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Hiking

Trails at Hawks Nest State Park are open for hiking throughout the year, as weather permits.

Hawks Nest Rail Trail
1.8 miles.  One way.  Easy.
This gravel trail begins behind the Nature Center, follows Mill Creek, and ends near the town of Ansted.  Two bridges, waterfalls, and remains of a coal mine that operated through the 1920s can be seen along this trail that was once a railway for coal trains.    No trail fee.  When accessing from Nature Center via tram, ticket for tram must be purchased.  Slight uphill grade.  Bicycles are permitted.  Hawks Nest Rail Trail  is maintained by the town of Ansted and volunteers. 

Cliffside Trail
1.75 miles.
  Moderate to Difficult.
Trail starts behind the Midland Trail Shelter near the Lodge and ends near the Hawks Nest Overlook.  Sections of the trail are rugged and adjacent to steep drop offs.  An excellent trail for viewing the geology of the New River Gorge, high Nutall sandstone cliffs, and waterfalls of Turkey Creek. Views of the Hawks Nest Dam and Tunnel area.  Ends at Rt. 60 near Overlook.  To return to the Lodge, cross Rt. 60 at the Lower Park, take the steps behind the gift shop to the old museum, and then walk the service road to the end.  Cross Rt. 60 at end of the service road to the Lodge.  Use caution when crossing Rt. 60 and near all steep embankments.  Children must be accompanied by an adult and pets must be leashed.   

Park Loop Trail
0.5 mile.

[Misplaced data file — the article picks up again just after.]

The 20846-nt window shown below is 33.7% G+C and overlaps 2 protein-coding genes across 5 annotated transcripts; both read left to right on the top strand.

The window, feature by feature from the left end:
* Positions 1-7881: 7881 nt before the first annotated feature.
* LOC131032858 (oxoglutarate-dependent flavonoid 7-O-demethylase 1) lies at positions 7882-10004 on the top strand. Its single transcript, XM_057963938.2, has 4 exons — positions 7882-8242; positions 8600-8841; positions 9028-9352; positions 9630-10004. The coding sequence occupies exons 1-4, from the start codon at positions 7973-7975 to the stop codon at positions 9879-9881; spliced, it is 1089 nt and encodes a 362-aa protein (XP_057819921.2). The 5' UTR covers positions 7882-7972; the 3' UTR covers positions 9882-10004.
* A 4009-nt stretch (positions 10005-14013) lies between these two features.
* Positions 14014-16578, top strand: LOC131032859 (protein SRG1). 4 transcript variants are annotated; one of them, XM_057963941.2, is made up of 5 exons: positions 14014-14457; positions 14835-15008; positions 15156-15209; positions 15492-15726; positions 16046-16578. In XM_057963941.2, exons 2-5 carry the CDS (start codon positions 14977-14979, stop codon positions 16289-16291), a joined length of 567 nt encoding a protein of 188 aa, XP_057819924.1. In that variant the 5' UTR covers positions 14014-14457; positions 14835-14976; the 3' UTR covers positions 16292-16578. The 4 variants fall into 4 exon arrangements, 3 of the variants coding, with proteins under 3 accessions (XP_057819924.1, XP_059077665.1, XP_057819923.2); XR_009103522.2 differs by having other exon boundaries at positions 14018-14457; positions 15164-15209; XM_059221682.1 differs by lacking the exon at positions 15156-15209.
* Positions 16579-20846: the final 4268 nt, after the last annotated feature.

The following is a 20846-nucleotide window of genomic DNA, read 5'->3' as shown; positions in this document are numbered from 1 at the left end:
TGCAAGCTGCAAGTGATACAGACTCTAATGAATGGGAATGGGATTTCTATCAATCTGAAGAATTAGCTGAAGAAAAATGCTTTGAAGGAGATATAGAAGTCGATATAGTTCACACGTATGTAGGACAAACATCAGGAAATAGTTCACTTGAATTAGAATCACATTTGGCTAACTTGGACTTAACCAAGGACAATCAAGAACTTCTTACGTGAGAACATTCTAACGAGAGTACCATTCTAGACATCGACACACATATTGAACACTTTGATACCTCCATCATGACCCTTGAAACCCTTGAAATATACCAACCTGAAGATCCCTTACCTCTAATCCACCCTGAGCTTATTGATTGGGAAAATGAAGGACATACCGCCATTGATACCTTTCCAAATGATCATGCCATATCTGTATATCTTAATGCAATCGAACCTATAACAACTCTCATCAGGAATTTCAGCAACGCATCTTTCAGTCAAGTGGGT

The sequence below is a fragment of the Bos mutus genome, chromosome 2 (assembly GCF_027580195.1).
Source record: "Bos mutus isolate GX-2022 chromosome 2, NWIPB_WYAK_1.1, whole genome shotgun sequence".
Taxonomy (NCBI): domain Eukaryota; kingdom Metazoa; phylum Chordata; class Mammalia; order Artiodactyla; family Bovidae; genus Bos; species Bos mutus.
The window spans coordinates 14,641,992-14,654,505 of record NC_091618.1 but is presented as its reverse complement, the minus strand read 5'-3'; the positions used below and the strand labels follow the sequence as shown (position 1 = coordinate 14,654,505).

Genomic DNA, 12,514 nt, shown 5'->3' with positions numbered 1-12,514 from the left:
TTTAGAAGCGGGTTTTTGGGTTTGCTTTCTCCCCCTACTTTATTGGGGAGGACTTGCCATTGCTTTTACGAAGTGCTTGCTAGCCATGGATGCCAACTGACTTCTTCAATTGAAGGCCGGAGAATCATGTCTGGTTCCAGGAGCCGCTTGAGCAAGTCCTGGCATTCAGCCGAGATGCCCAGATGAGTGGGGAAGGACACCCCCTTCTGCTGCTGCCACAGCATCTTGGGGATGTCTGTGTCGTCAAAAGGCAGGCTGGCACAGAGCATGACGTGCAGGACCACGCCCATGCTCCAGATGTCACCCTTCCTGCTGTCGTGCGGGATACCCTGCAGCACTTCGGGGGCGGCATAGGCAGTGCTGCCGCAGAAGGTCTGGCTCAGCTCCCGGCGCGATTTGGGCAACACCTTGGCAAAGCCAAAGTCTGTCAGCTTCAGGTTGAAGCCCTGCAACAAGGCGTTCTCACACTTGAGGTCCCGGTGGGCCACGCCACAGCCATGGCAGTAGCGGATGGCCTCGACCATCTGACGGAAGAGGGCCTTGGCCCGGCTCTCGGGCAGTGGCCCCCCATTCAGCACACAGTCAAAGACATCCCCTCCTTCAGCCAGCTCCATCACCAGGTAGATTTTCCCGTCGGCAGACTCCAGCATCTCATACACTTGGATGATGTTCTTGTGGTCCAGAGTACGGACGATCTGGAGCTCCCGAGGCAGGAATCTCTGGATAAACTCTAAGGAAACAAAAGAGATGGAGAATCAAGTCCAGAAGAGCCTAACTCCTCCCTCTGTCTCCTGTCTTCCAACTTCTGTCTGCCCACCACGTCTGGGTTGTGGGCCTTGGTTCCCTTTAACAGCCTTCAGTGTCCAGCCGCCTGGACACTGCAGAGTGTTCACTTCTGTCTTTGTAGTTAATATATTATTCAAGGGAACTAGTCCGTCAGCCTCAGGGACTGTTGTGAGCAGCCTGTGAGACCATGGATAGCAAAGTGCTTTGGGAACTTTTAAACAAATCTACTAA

Easy.
Trail circles through a wooded area behind the shelter and returns to the starting point.  Downed trees obscure trail in the center section.  Many spring wildflowers visible near trail.

Fisherman’s Trail
0.5 mile. 
One way.  Easy.
This trail begins at the far end of the lake parking lot towards the Hawks Nest Dam.  It follows the north side of the Hawks Nest Lake and has an excellent view of the dam.  Trail ends near Turkey Creek Waterfall.   

GSYP Canyon Trail
0.75 miles. 
One way.  Moderate.
This steep, scenic trail from the lodge to the New River begins at the Tennis Court and descends to the New River near the tram and nature center.  The trail begins atop the ridge and winds down through a forest of mixed hardwoods, ferns, wildflowers, and rock outcroppings.  There are steps most of the way.  During the season, you can pay half price for a one way tram ticket to return to the Lodge.  (Note: Tram is closed every Wednesday).

Hawks Nest Overlook
About 80 yards.
  Loop.  Easy.
¼ down hill from the lodge (across the street from the large Lower Park Shelter) is the parking area for the Hawks Nest Overlook.  Take this short paved path to the Hawks Nest Overlook for a panoramic view of the New River, Hawks Nest Tunnel area, and surrounding mountains.  The overlook was constructed in the mid 1930s by the Civilian Conservation Corps (CCC) from local sandstone.  Improvements will be made in the summer of 2012 to provide for improved ADA accessibility.  

Lover’s Leap Trail
100 yards. 
One way.  Moderate.
Trail begins at the Tram Office behind the Lodge and ends at a rock outcropping.  Steps most of the way.  Local legend has it that Lover’s Leap was the scene of a tragic suicide between an Indian brave and maiden who fell in love but were forbidden to marry.  Overlook offers sweeping views of the New River and marina.  Take your time on the uphill return trip.  

Hiking Know How at Hawks Nest State Park
When hiking at Hawks Nest State Park, be sure to wear sturdy close-toed shoes, bring water, and take reasonable steps to ensure you return well before dark.   Feel free to leave your trip plans with our Front Desk.   If you are walking the Fisherman’s Trail, Hawks Nest Rail Trail, or GSYP Trail, and intend to return to the lodge via the aerial tram, be sure that you will have time to return to the tram before closing.  All plants, animals, and artifacts within the park boundary are protected by law and cannot be damaged, removed, or destroyed by park visitors.  

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